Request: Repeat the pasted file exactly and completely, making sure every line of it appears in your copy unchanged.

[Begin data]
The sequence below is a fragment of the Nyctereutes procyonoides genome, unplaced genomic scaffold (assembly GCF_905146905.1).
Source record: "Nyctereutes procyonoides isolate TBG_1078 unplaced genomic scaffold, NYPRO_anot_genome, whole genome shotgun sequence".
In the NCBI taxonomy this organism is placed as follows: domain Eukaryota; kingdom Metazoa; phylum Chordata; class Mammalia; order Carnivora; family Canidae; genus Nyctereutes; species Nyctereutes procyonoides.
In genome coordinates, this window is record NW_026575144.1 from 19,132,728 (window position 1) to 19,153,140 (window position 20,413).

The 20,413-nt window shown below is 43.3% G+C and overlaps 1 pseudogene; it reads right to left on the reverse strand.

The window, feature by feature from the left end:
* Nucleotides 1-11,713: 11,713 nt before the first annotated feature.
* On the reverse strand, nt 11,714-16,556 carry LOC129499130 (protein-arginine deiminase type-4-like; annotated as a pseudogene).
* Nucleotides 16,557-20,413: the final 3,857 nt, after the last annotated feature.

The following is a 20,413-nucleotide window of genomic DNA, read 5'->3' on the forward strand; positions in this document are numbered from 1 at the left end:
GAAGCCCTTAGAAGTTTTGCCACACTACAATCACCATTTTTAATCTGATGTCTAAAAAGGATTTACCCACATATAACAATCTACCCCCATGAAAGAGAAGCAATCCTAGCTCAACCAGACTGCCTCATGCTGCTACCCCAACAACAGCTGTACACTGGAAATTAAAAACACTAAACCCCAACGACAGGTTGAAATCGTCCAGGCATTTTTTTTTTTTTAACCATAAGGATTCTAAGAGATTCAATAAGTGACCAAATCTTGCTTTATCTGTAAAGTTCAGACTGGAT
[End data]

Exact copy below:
The sequence below is a fragment of the Nyctereutes procyonoides genome, unplaced genomic scaffold (assembly GCF_905146905.1).
Source record: "Nyctereutes procyonoides isolate TBG_1078 unplaced genomic scaffold, NYPRO_anot_genome, whole genome shotgun sequence".
In the NCBI taxonomy this organism is placed as follows: domain Eukaryota; kingdom Metazoa; phylum Chordata; class Mammalia; order Carnivora; family Canidae; genus Nyctereutes; species Nyctereutes procyonoides.
In genome coordinates, this window is record NW_026575144.1 from 19,132,728 (window position 1) to 19,153,140 (window position 20,413).

The 20,413-nt window shown below is 43.3% G+C and overlaps 1 pseudogene; it reads right to left on the reverse strand.

The window, feature by feature from the left end:
* Nucleotides 1-11,713: 11,713 nt before the first annotated feature.
* On the reverse strand, nt 11,714-16,556 carry LOC129499130 (protein-arginine deiminase type-4-like; annotated as a pseudogene).
* Nucleotides 16,557-20,413: the final 3,857 nt, after the last annotated feature.

The following is a 20,413-nucleotide window of genomic DNA, read 5'->3' on the forward strand; positions in this document are numbered from 1 at the left end:
GAAGCCCTTAGAAGTTTTGCCACACTACAATCACCATTTTTAATCTGATGTCTAAAAAGGATTTACCCACATATAACAATCTACCCCCATGAAAGAGAAGCAATCCTAGCTCAACCAGACTGCCTCATGCTGCTACCCCAACAACAGCTGTACACTGGAAATTAAAAACACTAAACCCCAACGACAGGTTGAAATCGTCCAGGCATTTTTTTTTTTTTAACCATAAGGATTCTAAGAGATTCAATAAGTGACCAAATCTTGCTTTATCTGTAAAGTTCAGACTGGAT